Uncompetitive Broadband: There already is significant recognition that much of the existing broadband infrastructure in North America consists of relatively low speed technologies. Fifty percent of the business respondents to a recent statewide SNG survey had upload speeds of less than 700kbps. Additionally, a significant portion of respondents indicated that they were unsatisfied with the speed and/or reliability of their broadband connection. This level of dissatisfaction can be expected to increase as reliance on Internet increases and the gaps between levels of service increases between highly served and poorly served areas.
While much of the current debate on “better broadband” focuses on improving speeds, the reliability issue should be considered as an equal or higher priority. Recent SNG surveys show that reliability and availability of redundancy are increasingly important to many businesses and organizations who state that the Internet is essential to their operations. For these organizations, availability of reliable service and redundancy will play an increasingly large role in their location decisions.
Over the few years, analysts and policy makers have used various terms to describe the need for “better broadband.” However, there remains the danger of using a simple threshold to determine whether a community or region has the desired level of Internet connectivity. A fundamentally stronger concept is that of “competitive broadband.” Competitive broadband recognizes that upgrades to infrastructure are required well into the future to maintain competitiveness globally and regionally. Without competitive infrastructure, businesses and people will quickly or slowly move to greener pastures.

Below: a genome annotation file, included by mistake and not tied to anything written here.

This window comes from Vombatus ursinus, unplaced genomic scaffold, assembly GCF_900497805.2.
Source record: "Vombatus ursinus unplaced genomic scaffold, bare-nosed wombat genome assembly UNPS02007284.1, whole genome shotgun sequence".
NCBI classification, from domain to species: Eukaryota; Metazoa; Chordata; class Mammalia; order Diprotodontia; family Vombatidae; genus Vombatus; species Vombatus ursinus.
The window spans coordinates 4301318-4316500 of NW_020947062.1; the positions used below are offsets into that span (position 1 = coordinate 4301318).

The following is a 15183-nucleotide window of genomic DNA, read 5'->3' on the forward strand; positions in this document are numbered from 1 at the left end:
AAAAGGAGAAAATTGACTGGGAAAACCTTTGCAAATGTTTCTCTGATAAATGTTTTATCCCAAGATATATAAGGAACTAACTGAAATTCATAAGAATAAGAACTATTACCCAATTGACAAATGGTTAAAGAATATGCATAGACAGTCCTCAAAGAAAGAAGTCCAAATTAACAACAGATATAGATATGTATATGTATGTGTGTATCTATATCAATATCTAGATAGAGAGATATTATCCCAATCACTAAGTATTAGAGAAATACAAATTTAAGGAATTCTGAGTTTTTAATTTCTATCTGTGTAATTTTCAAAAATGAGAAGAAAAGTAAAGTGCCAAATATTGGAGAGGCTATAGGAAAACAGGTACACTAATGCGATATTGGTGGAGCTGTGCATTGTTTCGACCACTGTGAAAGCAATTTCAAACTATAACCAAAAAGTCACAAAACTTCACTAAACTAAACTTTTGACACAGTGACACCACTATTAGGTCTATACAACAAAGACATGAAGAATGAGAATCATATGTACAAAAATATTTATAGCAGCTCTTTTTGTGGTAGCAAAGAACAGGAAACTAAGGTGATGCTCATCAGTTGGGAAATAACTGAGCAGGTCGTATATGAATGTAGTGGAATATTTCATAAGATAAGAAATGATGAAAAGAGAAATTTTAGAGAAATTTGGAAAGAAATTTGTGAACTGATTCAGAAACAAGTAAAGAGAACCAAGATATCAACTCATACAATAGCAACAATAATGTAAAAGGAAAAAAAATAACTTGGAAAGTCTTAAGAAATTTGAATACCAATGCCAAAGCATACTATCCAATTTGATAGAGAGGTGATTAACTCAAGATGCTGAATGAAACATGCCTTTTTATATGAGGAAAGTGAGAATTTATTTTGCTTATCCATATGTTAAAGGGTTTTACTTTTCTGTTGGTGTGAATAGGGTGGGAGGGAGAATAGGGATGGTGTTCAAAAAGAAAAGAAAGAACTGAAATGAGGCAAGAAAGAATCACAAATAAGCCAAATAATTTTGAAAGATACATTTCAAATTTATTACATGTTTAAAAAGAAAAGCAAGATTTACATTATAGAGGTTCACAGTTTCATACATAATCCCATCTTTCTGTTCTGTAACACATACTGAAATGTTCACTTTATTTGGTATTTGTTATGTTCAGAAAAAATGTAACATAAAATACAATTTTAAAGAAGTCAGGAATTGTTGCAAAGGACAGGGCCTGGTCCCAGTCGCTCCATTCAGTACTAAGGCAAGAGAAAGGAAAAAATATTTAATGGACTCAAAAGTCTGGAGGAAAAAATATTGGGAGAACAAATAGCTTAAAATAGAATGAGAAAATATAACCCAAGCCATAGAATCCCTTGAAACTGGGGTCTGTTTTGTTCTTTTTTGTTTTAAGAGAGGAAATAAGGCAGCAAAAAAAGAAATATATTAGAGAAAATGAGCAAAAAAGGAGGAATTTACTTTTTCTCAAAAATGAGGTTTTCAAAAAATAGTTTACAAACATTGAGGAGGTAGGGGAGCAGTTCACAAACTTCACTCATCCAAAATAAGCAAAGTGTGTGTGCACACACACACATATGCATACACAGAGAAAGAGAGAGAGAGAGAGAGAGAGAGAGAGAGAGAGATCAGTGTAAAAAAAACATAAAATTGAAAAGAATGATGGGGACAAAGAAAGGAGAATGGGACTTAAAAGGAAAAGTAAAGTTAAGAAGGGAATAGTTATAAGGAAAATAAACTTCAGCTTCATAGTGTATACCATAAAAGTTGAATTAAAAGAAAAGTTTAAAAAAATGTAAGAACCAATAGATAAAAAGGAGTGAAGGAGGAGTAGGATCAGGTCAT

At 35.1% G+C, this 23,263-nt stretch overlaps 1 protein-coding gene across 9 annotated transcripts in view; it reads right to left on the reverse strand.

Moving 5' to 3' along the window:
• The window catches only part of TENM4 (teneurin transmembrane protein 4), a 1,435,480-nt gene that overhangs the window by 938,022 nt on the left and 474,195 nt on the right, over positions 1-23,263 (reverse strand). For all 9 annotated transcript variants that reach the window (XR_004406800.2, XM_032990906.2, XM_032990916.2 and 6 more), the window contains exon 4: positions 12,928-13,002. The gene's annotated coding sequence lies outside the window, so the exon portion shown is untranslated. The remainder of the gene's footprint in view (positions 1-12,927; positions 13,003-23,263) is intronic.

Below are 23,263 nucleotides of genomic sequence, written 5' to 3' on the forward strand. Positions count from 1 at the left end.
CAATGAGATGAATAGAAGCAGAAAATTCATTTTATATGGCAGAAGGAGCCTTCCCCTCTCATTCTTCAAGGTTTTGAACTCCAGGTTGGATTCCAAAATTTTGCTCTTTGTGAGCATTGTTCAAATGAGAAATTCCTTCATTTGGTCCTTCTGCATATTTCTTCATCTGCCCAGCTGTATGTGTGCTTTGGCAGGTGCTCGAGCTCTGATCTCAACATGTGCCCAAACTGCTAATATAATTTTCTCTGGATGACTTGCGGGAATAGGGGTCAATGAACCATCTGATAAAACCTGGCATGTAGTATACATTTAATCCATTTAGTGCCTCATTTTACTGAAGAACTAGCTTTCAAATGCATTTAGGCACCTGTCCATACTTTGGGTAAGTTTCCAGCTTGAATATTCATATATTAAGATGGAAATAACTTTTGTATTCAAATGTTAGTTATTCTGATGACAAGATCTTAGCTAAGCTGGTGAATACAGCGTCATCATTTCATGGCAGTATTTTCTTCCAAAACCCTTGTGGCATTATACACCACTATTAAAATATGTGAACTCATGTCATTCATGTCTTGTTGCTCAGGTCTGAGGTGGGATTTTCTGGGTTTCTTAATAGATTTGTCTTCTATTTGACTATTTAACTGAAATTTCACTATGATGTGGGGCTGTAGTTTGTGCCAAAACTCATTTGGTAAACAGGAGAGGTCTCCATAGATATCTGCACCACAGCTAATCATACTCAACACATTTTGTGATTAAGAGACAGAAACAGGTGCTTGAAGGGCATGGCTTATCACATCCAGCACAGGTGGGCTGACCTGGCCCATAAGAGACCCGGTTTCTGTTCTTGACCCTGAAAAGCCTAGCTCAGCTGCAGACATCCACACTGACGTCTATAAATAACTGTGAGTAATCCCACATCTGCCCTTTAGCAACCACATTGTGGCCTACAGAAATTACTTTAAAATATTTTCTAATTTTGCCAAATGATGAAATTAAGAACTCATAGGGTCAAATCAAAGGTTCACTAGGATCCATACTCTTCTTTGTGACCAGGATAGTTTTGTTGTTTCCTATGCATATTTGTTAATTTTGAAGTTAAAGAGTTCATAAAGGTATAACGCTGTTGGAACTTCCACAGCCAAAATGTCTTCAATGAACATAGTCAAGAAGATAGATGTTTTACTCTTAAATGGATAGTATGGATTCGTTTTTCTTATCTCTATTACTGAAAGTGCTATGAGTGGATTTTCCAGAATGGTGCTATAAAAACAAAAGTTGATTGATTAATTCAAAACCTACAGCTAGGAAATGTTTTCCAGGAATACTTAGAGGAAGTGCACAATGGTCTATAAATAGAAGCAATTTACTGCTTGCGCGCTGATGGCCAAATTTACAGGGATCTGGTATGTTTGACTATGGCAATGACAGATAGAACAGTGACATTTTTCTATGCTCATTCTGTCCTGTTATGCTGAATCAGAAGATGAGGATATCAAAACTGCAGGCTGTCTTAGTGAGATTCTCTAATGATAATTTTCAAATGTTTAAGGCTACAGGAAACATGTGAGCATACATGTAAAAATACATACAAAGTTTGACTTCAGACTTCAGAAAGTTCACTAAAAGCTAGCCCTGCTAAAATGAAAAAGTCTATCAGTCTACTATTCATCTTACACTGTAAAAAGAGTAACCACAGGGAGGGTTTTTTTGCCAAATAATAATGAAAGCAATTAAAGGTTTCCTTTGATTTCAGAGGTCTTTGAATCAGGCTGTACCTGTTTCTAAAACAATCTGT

Need for Mobile Broadband: while not the focus of this article, there needs to be acknowledgement of the growing role that mobile broadband plays. In SNG research, organizations and businesses state that mobile Internet is essential to their operations. The use of mobile devices and applications for “untethered access” is expected to continue to grow and become increasingly integrated into how organizations use the Internet. In planning and designing future broadband initiatives, care needs to be taken that the lack of mobile broadband doesn’t become the latest symptom of a digital divide.
As communities and regions absorb the impacts of recently announced broadband investments in infrastructure, planning and adoption, it will be important that we not remain stuck in the terminology and concepts that guided these investment programs. The very success of these investments will require us to evolve our analysis and planning.